However you have behaved irrationally and disrespectfully in the past over similar things, re putting rubbish outside of people's doors and so on. Whatever rational objection you has now is drowned out by half a year of your passive aggression, sad to say.
They were messy before I was passive aggressive, so that doesn't make a difference here. I only got passive aggressive because they didn't clean up when I asked nicely. I do appreciate your opinion though.

(Original post by showaeski)
Yeah they probably should have cleaned up after themselves but in halls I think you just need to accept that you're not always going to have the same cleaning habits. There are better things to be doing at uni than cleaning up and towards the end of term with deadlines and packing, it's normal for people to be a bit lazy about it.
I'm curious about how messy it is, you should post a pic.
Not going to post pics, sorry. And yeah I get we have different habits but why did they agree to it if they weren't going to stick to it? I still have deadlines and packing to do, yet I still stick to it. Thanks for your opinion though, I appreciate it.
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DrawTheLine
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#8
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#8
(Original post by Ray_Shadows)
If this gets out of control then you should have a house meeting with your colleagues to talk about the situation in a calm manner and address the issue to their face and suggest ways to get over it (even if it is obvious)
Normally I would, but one of them is "officially" moving out next week (coming back for one day to move out) and only coming back for exams, and then when the other 2 come back after Easter we have like 3 weeks before we move out for good anyway, so I'm not sue it's worth bringing it up again. Thanks for your opinion!
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claireestelle
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#9
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#9
(Original post by DrawTheLine)
I'd really appreciate opinions on this.

At uni in halls, I share a flat with 3 others - we share a kitchen and living area. We're all first years. At the start of the year (academic) we made an agreement about flat rules basically. We wash up all dishes within 24 hours of use, and remove them from the drying rack within 24 hours of putting them there. One guy volunteered to empty the bin whenever it got full. We also agreed to clean up our mess as we made it.

It's now the time everyone (except me) has gone home for the Easter holidays. I came home from work to find the flat pretty messy. The bin was overflowing (which it was from yesterday, but not been emptied - I would have done it but the guy didn't say he had gone home, so I assumed he was still here), people had left their dishes on the rack and dirty dishes on the counter tops, plus dried up sauce on the hob. Crumbs, grated cheese and general mess were left everywhere too. This has repeatedly been my findings coming back to the flat throughout the year, so this has not been a regular thing.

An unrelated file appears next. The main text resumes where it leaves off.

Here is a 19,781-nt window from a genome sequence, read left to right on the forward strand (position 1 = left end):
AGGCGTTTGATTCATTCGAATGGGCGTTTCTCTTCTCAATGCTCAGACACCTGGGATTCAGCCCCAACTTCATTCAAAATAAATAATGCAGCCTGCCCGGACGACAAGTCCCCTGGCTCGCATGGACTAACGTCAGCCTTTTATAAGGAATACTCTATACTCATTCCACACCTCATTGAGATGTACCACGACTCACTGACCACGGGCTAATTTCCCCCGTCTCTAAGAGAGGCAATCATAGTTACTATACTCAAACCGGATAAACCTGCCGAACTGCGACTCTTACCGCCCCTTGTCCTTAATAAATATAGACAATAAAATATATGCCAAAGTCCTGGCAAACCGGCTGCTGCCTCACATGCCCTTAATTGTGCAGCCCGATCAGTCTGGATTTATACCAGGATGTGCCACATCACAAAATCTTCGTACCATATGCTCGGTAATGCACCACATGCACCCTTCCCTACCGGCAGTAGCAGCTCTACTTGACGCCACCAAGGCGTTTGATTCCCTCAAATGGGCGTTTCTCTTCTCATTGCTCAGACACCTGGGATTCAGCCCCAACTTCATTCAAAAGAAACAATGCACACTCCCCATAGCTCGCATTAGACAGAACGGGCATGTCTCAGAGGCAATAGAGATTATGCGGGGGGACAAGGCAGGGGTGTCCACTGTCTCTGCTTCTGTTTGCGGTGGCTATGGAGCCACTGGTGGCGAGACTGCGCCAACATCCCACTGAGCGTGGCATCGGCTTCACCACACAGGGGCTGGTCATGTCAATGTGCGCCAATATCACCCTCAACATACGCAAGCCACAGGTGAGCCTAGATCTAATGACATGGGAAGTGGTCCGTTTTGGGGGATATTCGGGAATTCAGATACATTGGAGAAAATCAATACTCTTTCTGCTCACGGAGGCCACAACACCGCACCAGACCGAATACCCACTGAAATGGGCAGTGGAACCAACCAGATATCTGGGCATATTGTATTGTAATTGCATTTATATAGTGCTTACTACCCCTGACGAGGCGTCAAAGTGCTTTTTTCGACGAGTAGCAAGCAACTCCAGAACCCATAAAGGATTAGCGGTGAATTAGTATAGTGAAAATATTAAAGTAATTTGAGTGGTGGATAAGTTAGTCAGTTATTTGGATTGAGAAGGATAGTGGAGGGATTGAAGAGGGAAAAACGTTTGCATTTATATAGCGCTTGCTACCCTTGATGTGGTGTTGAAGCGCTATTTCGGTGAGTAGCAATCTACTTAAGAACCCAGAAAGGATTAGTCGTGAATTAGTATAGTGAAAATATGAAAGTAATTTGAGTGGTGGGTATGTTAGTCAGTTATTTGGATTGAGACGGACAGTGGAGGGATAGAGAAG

I always stick to the agreement. I wash up by dishes immediately after use, and leave them to dry overnight, removing them in the morning, so they are there max 12 hours. I also clean up my mess as I go, using disinfectant cleaner every time. I hoover the hallway too. I don't think it's hard to wash up your dishes straight away or within a few hours.

I messaged our group chat to confirm if everyone had gone home, then when everyone confirmed they had gone, I sent a photo of the bin saying "thanks to whoever left this for me". I then apologised for being rude but then said that the mess was ridiculous that it had been left for me to clean up whilst everyone was at home. I'm not going home for reasons not relevant here.

Then it all went ugly, and my flatmates were saying it's not that messy and I should be able to cope with a few dirty dishes for a few days, and also that crumbs will happen, and I am making it out worse than it is.

I was brought up to believe that if you make a mess, you clean it up, not leave it for 4 days. That's not unreasonable in the slightest. Apparently having enough crumbs to make a piece of bread (seriously not exaggerating) is acceptable, and having dirty dishes going mouldy is fine.

I ended the conversation saying that it must just be my view that you clean up your mess, and that in future I will not mention it.

But was I wrong to say they should have cleaned up their mess? They're away for 3 weeks, meaning I will have to clean it up. Their responses are making me doubt my frustration, although I'm confused as to why I think I could be wrong for wanting to live in a clean flat.

TL;DR - my flatmates have gone away for Easter, leaving their mess behind. I messaged them to say they should have cleaned up, and they got annoyed at me. Was I wrong to tell them?
I don't think you were wrong to mention it , if they left something to the next day fair enough but when they re away for weeks that's horrendously unhygienic. Unfortunately from my halls experience my flatmates didn't change and the mess didn't get better so I in the end left them to it and only cleaned their mess near inspections, so it could be a case of having to live with it till the end of the year and hopefully have better flatmates next year.
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Ray_Shadows
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#10
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#10
(Original post by DrawTheLine)
Normally I would, but one of them is "officially" moving out next week (coming back for one day to move out) and only coming back for exams, and then when the other 2 come back after Easter we have like 3 weeks before we move out for good anyway, so I'm not sue it's worth bringing it up again. Thanks for your opinion!